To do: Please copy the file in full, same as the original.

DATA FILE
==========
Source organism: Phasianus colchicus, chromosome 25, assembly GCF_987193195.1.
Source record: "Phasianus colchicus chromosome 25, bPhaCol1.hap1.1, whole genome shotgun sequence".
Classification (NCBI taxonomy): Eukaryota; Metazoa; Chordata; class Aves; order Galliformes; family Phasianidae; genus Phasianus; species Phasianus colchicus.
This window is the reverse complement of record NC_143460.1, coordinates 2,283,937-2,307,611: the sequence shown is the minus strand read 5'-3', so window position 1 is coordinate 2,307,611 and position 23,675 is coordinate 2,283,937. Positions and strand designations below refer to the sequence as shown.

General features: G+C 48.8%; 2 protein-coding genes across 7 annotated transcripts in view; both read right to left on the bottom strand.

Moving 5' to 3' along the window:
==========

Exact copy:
Source organism: Phasianus colchicus, chromosome 25, assembly GCF_987193195.1.
Source record: "Phasianus colchicus chromosome 25, bPhaCol1.hap1.1, whole genome shotgun sequence".
Classification (NCBI taxonomy): Eukaryota; Metazoa; Chordata; class Aves; order Galliformes; family Phasianidae; genus Phasianus; species Phasianus colchicus.
This window is the reverse complement of record NC_143460.1, coordinates 2,283,937-2,307,611: the sequence shown is the minus strand read 5'-3', so window position 1 is coordinate 2,307,611 and position 23,675 is coordinate 2,283,937. Positions and strand designations below refer to the sequence as shown.

General features: G+C 48.8%; 2 protein-coding genes across 7 annotated transcripts in view; both read right to left on the bottom strand.

Moving 5' to 3' along the window: